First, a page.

Thea Hopkins, |
"American short-story folk" is what singer-songwriter Thea Hopkins specializes in: descriptions of slices of everyday life from various parts of the country. Reflective of the human experience, some of the images are positive and some are decidedly not. Many explore commonalities that we can all relate to, like leaving a hometown or falling in love.
Chickasaw (Hopkins' second album) has a definite Western flavor to it, beginning with an album cover photo that depicts a quintessential Rocky Mountain town. With named locales like Geary, Cherry Creek, Medicine Line, Chickasaw and Babylon, the vocals sound as if they take place out on the plains, with those mountains in distant sight. You get the impression they're many miles away from Hopkins' home outside of Boston, Mass.
Her original compositions include "Rows & Rows of Stars," "Once There was a Lover," "Little White Church," "Medicine Line," "The Weather Turns," "Chickasaw," "River of Fire" and "Before This Day." I like the light-heartedness of "Jenny Danced," which tells the story of a young ballerina who escapes the rigors of real life by immersing herself in dance. "The Edge of Geary" is a wistful look back at a town that everyone talks about leaving. And "Newspaper Wings" is yet another freedom song, revealing the past of a woman who defied conformity and took to the road because she "had places to see before day's end." Light accompaniment to Hopkins' vocals is supplied by a small group of musicians. The violin and cello interludes add to the folky, western edge of the music. But overall, the spotlight is definitely on Thea's words and her voice.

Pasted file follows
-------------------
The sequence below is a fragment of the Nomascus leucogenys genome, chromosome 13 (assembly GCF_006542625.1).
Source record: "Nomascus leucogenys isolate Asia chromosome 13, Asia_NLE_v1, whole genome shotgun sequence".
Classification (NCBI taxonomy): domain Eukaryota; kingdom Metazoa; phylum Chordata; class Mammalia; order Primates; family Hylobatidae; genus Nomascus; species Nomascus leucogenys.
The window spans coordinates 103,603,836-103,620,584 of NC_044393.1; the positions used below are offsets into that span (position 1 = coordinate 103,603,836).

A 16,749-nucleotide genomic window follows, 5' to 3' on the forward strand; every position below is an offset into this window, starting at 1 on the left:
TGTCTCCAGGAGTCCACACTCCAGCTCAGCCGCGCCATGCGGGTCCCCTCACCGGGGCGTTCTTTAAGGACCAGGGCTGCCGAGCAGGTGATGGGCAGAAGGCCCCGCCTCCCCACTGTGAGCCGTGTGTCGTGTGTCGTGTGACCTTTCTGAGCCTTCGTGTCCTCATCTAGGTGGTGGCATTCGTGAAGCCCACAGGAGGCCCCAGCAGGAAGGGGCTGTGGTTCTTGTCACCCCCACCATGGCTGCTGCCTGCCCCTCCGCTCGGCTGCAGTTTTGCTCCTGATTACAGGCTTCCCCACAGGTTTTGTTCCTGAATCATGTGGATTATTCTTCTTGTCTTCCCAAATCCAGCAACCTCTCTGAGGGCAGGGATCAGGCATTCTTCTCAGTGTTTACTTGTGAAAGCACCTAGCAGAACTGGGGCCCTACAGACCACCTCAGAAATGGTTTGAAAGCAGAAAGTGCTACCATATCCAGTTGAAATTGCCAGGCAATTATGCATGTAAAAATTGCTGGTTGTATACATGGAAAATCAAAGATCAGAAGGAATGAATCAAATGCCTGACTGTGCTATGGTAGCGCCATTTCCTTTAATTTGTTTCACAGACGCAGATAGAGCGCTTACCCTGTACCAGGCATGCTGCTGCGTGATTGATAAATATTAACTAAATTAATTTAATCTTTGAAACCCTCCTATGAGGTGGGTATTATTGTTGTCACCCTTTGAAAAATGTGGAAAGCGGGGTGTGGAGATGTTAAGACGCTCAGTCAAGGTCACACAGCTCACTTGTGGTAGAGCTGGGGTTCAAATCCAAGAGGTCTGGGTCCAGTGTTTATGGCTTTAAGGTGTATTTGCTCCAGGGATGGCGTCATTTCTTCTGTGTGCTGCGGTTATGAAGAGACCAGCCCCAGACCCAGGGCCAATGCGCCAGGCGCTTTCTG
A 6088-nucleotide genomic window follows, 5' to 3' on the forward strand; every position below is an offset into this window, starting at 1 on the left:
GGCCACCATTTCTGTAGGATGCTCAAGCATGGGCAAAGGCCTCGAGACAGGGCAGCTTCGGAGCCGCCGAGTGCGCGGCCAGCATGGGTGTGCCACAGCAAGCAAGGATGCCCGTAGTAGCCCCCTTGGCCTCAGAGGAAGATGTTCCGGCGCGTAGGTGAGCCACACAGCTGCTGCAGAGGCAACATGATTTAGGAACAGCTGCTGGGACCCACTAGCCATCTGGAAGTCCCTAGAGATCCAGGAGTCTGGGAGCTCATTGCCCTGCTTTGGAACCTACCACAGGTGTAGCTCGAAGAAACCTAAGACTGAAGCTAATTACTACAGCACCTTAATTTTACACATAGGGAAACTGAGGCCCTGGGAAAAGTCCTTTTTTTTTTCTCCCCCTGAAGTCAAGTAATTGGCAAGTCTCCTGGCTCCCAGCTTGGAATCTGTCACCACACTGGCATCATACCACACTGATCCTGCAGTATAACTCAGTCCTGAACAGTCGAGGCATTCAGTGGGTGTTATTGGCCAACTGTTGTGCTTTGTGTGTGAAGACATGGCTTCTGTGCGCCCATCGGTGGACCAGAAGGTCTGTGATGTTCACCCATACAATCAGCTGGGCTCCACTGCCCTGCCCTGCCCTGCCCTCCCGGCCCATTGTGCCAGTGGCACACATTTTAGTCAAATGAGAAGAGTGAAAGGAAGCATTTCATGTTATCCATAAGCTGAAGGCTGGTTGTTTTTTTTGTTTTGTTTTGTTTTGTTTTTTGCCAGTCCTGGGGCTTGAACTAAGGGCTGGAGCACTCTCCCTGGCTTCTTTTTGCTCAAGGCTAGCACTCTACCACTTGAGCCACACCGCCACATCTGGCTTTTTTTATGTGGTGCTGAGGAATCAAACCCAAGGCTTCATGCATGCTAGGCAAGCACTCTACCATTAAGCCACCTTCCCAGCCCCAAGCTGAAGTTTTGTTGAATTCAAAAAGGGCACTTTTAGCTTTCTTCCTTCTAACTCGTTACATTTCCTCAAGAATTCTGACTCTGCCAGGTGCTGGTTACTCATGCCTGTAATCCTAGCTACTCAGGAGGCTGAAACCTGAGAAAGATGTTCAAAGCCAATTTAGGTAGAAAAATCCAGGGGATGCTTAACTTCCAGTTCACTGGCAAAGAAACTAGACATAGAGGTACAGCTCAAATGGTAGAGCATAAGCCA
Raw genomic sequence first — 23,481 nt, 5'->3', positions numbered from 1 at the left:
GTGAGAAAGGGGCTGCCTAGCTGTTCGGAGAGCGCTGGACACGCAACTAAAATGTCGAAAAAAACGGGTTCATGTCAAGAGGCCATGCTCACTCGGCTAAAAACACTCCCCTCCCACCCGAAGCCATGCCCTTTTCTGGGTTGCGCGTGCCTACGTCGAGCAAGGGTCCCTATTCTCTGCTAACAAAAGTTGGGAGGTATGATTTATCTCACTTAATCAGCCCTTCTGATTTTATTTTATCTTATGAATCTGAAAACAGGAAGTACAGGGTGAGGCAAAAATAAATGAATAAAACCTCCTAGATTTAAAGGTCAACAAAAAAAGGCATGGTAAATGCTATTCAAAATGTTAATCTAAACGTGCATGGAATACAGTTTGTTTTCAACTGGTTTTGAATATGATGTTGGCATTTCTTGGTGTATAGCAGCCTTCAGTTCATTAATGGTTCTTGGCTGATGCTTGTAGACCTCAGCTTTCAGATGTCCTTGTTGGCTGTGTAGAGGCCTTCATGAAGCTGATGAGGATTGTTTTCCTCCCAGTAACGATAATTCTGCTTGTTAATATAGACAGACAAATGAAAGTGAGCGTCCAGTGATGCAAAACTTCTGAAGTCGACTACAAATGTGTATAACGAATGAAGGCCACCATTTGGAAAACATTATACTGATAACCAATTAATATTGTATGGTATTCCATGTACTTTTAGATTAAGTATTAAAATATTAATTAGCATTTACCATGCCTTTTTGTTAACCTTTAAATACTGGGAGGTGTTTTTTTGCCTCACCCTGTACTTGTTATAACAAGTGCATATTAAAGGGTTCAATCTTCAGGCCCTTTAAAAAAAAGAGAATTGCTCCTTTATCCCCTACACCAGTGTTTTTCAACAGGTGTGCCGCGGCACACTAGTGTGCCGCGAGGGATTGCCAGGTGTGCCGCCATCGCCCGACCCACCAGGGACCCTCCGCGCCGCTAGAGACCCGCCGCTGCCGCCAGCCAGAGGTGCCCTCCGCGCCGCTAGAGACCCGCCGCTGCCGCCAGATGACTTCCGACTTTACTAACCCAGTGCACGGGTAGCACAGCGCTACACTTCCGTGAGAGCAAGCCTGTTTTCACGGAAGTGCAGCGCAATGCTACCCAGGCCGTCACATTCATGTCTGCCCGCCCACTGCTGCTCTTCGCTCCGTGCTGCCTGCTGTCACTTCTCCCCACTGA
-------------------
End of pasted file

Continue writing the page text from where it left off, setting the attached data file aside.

Her most serious piece here is "Jesus is on the Wire," which is dedicated to the memory of Matthew Shepard, the gay college student who was beaten and left to die along a roadside in Wyoming in October 1998. Peter, Paul & Mary recorded this song in 2004. "Sometimes at night you hear the sound / Of cars that stop where he was found / A small white cross, Wyoming skies / Mark the place where that boy died." It's eerie and yet a poignant reminder of the darker side of human nature that surfaces sporadically these days.
I like the spirit of independence in Thea Hopkins' lyrics, but some tales are just too dark for me to want to listen to over and over. I'm also not a big fan of her singing voice. Every sustained tone sounds a tad flat to my ears. But maybe that's just me. Perhaps, like select others before her, Hopkins' strength lies solely in her pen and not in personal performance. In recent years, she's won a number of ASCAP Plus awards for songwriting. Listening to her melodies and lyrics, it's easy to see why.
Corinne H. Smith
31 May 2008
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